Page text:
Nevertheless, why bother with lowering either phosphates or nitrates? If the Free Chlorine (FC) level is kept at least at 7.5% of the Cyanuric Acid (CYA) level, then algae will be killed faster than it can grow even with phosphates and nitrates present. I suspect that in many of the pools with algae that you deal with, the CYA level is high and the FC level isn't kept at least at 7.5% of the CYA level. Your super-high-shocking may lower the CYA level without requiring dilution and that would certainly help the situation, but it would have nothing to do with nitrates. Maybe high CYA levels give a false nitrate reading in the test -- I don't know about that.

I'll do some experiments with fertilizer and do some super-shocking to see if the nitrates truly get reduced somehow.

Richard
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Postby pool person » Wed 10 Sep, 2008 23:11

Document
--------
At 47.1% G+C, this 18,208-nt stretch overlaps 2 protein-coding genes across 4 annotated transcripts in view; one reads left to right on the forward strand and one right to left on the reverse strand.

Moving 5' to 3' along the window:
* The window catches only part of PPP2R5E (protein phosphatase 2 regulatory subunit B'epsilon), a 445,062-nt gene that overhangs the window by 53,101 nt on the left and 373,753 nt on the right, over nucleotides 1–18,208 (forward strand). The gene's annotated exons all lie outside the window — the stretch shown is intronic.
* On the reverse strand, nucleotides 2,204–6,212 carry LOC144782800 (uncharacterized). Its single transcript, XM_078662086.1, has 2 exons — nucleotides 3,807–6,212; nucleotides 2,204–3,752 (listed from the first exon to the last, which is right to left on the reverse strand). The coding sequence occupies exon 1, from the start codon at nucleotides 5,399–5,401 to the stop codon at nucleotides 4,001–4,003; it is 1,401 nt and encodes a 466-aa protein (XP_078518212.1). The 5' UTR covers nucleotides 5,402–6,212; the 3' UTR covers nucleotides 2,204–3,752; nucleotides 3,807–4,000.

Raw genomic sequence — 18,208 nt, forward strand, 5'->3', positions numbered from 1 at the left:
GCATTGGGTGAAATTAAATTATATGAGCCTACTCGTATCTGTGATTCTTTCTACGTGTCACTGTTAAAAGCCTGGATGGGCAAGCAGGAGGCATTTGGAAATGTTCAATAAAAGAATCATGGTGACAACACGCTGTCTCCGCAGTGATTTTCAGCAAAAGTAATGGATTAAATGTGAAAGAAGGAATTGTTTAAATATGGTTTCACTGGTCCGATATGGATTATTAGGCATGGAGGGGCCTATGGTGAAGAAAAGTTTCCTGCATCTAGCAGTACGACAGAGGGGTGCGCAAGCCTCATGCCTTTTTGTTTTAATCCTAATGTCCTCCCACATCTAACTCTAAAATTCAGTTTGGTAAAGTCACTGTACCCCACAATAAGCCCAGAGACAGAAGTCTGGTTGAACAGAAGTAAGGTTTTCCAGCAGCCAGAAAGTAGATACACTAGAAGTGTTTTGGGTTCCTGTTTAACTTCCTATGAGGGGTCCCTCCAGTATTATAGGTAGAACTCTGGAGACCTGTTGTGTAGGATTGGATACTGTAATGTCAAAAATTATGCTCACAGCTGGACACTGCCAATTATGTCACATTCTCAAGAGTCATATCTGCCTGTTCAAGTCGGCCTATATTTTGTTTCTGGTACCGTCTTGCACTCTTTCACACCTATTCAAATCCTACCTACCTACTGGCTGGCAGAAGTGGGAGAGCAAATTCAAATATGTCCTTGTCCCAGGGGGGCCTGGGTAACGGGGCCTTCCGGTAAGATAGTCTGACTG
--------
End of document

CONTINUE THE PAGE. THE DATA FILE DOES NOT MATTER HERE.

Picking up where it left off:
when I tell customers that they have to put in 3 five gallons of liquid chlorine i say they have a chlorine lock. Not only do i see a reading of nitrates in the water but normally there is a 6 or 7ppm of Total Chlorine and 0ppm free chlorine. thats when i use that method and it has worked every time. i have tried experiments of just keep shocking it normally for a straight week. all it does is just keep raising the total chlorine higher and higher and free chlorine still stays at zero. Normally the pool stays cloudy. I say hit it with the 3 five gallons and let it run for 24 hours and the next day pool is clear and the chlorine evens out with free and total making 0 combined chlorine. Sometimes the liquid shoots it up way high sometimes it sets it back to a zero zero reading. I say do a normal shocking and pool is clear for the rest of the summer.